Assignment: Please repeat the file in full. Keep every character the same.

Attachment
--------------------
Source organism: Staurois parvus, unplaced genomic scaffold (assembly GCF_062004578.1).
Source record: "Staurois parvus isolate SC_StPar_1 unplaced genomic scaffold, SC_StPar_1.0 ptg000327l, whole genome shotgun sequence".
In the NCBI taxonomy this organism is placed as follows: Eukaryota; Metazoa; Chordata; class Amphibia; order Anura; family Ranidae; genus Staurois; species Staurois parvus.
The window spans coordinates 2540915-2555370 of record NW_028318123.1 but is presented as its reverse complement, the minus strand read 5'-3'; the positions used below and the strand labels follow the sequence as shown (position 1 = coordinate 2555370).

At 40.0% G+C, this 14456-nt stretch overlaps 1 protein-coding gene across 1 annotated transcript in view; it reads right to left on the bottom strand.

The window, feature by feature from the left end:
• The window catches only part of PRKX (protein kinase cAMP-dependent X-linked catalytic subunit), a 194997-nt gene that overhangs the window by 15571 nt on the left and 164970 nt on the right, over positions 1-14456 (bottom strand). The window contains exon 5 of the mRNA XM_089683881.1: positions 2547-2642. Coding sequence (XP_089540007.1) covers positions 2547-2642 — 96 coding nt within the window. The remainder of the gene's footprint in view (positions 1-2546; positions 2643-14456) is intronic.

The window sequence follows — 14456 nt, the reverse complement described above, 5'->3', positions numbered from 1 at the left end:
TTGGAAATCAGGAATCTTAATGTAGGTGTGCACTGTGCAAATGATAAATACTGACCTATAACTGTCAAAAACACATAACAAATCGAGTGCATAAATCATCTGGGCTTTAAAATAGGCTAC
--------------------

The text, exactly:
Source organism: Staurois parvus, unplaced genomic scaffold (assembly GCF_062004578.1).
Source record: "Staurois parvus isolate SC_StPar_1 unplaced genomic scaffold, SC_StPar_1.0 ptg000327l, whole genome shotgun sequence".
In the NCBI taxonomy this organism is placed as follows: Eukaryota; Metazoa; Chordata; class Amphibia; order Anura; family Ranidae; genus Staurois; species Staurois parvus.
The window spans coordinates 2540915-2555370 of record NW_028318123.1 but is presented as its reverse complement, the minus strand read 5'-3'; the positions used below and the strand labels follow the sequence as shown (position 1 = coordinate 2555370).

At 40.0% G+C, this 14456-nt stretch overlaps 1 protein-coding gene across 1 annotated transcript in view; it reads right to left on the bottom strand.

The window, feature by feature from the left end:
• The window catches only part of PRKX (protein kinase cAMP-dependent X-linked catalytic subunit), a 194997-nt gene that overhangs the window by 15571 nt on the left and 164970 nt on the right, over positions 1-14456 (bottom strand). The window contains exon 5 of the mRNA XM_089683881.1: positions 2547-2642. Coding sequence (XP_089540007.1) covers positions 2547-2642 — 96 coding nt within the window. The remainder of the gene's footprint in view (positions 1-2546; positions 2643-14456) is intronic.

The window sequence follows — 14456 nt, the reverse complement described above, 5'->3', positions numbered from 1 at the left end:
TTGGAAATCAGGAATCTTAATGTAGGTGTGCACTGTGCAAATGATAAATACTGACCTATAACTGTCAAAAACACATAACAAATCGAGTGCATAAATCATCTGGGCTTTAAAATAGGCTAC